Definition of call (your) shot

Certain rules say you must designate your shot before taking it. Generally this is just calling the ball to be sunk in which pocket, and is not dependent on touching rails or other balls, but very well can be.

24 Random Essential Billiards Terms

Refers to a person gambling when he has no money. As in, "That jerk can't pay up, he was shooting air barrels the whole time".
This is the portion of your cue below joint, and includes the forearm, handle, sleeve, and the cap. Usually made with exotic wood and creatively designed to be pleasing to the eye, and often times wrapped at the handle, this is the attractive portion of the cue stick. (Sometimes this word is used alone to refer to the butt sleeve portion of the cue stick).
This is the International Billiards and Snooker Federation. This organization governs non-professional snooker and billiards play all over the world.
This is a player who has the ability to make difficult shots in one pocket, because they are likely proficient at other pool games first.
In snooker, any of the three colour balls that get spotted on the baulk line: the yellow, green or brown ball.
To play a shot with the stroke and speed that makes it easiest to pocket the object ball, even at the expense of sacrificing position.
This technique works to keep your shot aligned by eyeing your shot above the table, and then locking your chin into position as you lower down to take your shot.
A shot that has a positive outcome for the player, although it was not what the player intended. Examples of flukes include an unexpected pot off several cushions or other balls having missed the pocket aimed for, or perhaps a lucky safety position after having missed a pot. Compare fish and slop; contrast mark (sense 3) and call. It is customary to apologise to one's opponent if one does this.
In three cushion billiards, the most standard shot where the third ball is advantageously placed in a corner.
This refers to the cluster of balls remaining in a similar position to where they were within the break.
The motion of the cue stick and the player's arm on a shot;
The strength, fluidity and finesse of a player's shooting technique; "she has a good stroke."
A combination of finesse, good judgement, accuracy and confidence.
Term for object balls in the game of Chicago that are each assigned as having a set money value; typically the 5, 8, 10, 13 and 15. In games where multiple balls must be pocketed in succession to score a point, such as cribbage pool or thirty-ball, when the last ball necessary to score has been potted, the points given is referred to as a way.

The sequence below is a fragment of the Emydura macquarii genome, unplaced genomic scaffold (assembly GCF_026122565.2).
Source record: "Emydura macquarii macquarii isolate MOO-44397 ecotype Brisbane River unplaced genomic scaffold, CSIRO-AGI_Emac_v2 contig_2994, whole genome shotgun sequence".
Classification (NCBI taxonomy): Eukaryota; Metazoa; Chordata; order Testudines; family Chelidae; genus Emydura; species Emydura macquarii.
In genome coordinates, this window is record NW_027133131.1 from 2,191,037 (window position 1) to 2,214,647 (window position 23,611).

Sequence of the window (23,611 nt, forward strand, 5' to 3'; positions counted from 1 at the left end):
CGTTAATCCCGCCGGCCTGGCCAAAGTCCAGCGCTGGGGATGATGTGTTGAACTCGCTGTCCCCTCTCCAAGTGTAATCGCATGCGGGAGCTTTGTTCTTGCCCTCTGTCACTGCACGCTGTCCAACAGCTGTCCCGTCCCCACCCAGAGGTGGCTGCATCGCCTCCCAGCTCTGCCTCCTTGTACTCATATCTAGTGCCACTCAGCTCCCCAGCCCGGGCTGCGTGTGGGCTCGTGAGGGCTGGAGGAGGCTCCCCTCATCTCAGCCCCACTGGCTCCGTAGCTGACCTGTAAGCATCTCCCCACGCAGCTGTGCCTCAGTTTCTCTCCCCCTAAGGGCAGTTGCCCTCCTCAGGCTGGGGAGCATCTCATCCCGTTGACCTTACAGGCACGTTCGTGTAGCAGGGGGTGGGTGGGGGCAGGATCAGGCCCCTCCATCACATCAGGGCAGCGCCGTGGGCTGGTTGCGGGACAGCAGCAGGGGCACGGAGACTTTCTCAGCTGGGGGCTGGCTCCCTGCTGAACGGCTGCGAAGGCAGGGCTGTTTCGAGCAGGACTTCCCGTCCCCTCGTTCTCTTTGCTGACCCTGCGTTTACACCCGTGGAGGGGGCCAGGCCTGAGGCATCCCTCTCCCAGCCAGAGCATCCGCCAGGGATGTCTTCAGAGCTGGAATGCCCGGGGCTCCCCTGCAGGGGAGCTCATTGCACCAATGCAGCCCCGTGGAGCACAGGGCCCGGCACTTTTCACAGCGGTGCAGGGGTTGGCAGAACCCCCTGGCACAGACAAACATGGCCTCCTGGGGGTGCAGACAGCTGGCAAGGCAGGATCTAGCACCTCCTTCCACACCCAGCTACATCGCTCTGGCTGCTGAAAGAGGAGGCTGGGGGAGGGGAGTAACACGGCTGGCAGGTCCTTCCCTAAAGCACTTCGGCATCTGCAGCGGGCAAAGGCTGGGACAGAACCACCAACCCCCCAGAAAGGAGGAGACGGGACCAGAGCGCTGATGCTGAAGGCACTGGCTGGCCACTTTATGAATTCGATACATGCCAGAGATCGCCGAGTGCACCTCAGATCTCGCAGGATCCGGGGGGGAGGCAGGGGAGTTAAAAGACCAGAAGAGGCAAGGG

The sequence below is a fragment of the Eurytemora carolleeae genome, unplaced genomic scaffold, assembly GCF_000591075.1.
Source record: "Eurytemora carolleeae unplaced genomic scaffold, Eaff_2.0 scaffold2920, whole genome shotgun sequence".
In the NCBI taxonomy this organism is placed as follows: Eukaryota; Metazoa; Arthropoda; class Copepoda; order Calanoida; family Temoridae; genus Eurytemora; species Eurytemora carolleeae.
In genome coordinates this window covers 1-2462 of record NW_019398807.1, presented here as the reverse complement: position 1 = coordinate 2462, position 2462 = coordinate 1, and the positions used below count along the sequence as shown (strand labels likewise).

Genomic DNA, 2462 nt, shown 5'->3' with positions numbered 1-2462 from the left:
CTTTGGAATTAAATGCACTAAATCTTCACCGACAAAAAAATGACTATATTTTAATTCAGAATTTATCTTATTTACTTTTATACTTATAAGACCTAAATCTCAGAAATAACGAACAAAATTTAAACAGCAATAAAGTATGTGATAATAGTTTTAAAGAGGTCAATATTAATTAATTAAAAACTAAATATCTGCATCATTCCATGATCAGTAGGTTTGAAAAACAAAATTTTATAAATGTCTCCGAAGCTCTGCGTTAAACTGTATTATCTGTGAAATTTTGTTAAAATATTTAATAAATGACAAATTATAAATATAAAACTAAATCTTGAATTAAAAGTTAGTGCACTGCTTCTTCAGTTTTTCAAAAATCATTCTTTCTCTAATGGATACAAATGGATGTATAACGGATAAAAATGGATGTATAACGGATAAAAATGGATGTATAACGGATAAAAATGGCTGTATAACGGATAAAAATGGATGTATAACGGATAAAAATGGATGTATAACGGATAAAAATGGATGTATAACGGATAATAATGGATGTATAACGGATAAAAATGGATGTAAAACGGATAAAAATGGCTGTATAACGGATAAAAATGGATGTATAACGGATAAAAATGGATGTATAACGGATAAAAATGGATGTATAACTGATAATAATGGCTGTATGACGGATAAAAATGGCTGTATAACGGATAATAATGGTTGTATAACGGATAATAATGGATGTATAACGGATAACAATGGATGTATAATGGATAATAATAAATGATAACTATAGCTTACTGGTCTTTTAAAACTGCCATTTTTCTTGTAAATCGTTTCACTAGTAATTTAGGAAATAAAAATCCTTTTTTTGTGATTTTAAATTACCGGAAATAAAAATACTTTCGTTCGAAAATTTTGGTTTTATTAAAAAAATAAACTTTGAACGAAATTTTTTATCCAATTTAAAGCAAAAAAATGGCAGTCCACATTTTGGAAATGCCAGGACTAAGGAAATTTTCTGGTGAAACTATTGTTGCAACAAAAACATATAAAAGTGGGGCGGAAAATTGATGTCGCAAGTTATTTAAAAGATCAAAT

In snooker, a phrase used to describe a situation where the player has an easy pot and in general the balls are in a position to go on to make a sizeable break.
This is a term used more in snooker to refer to a follow shot, when the cue ball is hit above center to allow it to follow the object ball after impact.
A highly skilled hustler making money gambling while traveling. Fast Eddie Felson in The Hustler was a road player. One of the most notorious real-life road players is Keith McCready.
British term referring to the base or metaphorical "feet" of a ball that rattles in the jaws of a pocket before eventually dropping. Usually said of an object ball for which the intention was to pot it.
Also known as "Break and Dish". In pool games, when a player breaks the racked object balls, pockets at least one ball on the break, and commences to run out the remaining object balls without the opponent getting a visit at the table.
The ornamentation on a cue, between the wrap and the joint, is often made by inlaying exotic materials into the wood so the inlays form points. The value of a cue is often based on the number points.
Jargon for a tournament chart, showing which players are playing against whom and what the results are. Often shortened to card.
This is a shot where the cue ball caroms off a number of balls in a pin ball, back and forth, fashion to achieve a shot.
This is a play where the shot of the cue ball is meant to end up in a certain place to loose your turn, but makes the next attempt difficult for your opponent. The shot is turned over, but will often times lead to a foul, giving you the ball back with a different view or ball in hand. This "safety" play is important if your shot isn't ideal, and you are likely to turn the ball over anyway.
This is a shot on the cue ball that will push through to a frozen ball on the cue ball. If the contact is made on the object ball while the cue stick is still contacting, essentially pushing the second ball, then it is usually considered a foul.
Same as suit, predominantly in British terminology, i.e., in eight-ball either of the set of seven balls (reds or yellows) that must be cleared before potting the black. Generally used in the generic, especially in rulesets or articles, rather than colloquially by players.
A shooter's body position and posture during a shot.